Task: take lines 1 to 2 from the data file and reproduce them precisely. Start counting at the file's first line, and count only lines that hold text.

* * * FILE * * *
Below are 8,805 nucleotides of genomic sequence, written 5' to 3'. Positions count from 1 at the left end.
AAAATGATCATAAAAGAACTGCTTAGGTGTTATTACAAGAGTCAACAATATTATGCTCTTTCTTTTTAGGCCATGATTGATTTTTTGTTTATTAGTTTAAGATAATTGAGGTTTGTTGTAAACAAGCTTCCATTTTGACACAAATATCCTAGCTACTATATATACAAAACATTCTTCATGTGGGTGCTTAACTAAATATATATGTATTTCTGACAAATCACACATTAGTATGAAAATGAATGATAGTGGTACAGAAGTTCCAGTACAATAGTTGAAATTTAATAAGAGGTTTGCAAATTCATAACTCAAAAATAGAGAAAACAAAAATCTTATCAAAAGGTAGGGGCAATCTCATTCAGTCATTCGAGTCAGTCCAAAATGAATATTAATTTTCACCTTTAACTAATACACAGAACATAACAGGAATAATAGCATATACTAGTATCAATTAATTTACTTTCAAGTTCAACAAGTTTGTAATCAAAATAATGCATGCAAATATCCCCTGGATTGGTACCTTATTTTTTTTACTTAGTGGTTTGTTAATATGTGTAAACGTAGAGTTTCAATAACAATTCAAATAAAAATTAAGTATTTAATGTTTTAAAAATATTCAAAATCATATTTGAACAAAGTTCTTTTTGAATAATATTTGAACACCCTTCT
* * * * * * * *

Below are 8,805 nucleotides of genomic sequence, written 5' to 3'. Positions count from 1 at the left end.
AAAATGATCATAAAAGAACTGCTTAGGTGTTATTACAAGAGTCAACAATATTATGCTCTTTCTTTTTAGGCCATGATTGATTTTTTGTTTATTAGTTTAAGATAATTGAGGTTTGTTGTAAACAAGCTTCCATTTTGACACAAATATCCTAGCTACTATATATACAAAACATTCTTCATGTGGGTGCTTAACTAAATATATATGTATTTCTGACAAATCACACATTAGTATGAAAATGAATGATAGTGGTACAGAAGTTCCAGTACAATAGTTGAAATTTAATAAGAGGTTTGCAAATTCATAACTCAAAAATAGAGAAAACAAAAATCTTATCAAAAGGTAGGGGCAATCTCATTCAGTCATTCGAGTCAGTCCAAAATGAATATTAATTTTCACCTTTAACTAATACACAGAACATAACAGGAATAATAGCATATACTAGTATCAATTAATTTACTTTCAAGTTCAACAAGTTTGTAATCAAAATAATGCATGCAAATATCCCCTGGATTGGTACCTTATTTTTTTTACTTAGTGGTTTGTTAATATGTGTAAACGTAGAGTTTCAATAACAATTCAAATAAAAATTAAGTATTTAATGTTTTAAAAATATTCAAAATCATATTTGAACAAAGTTCTTTTTGAATAATATTTGAACACCCTTCT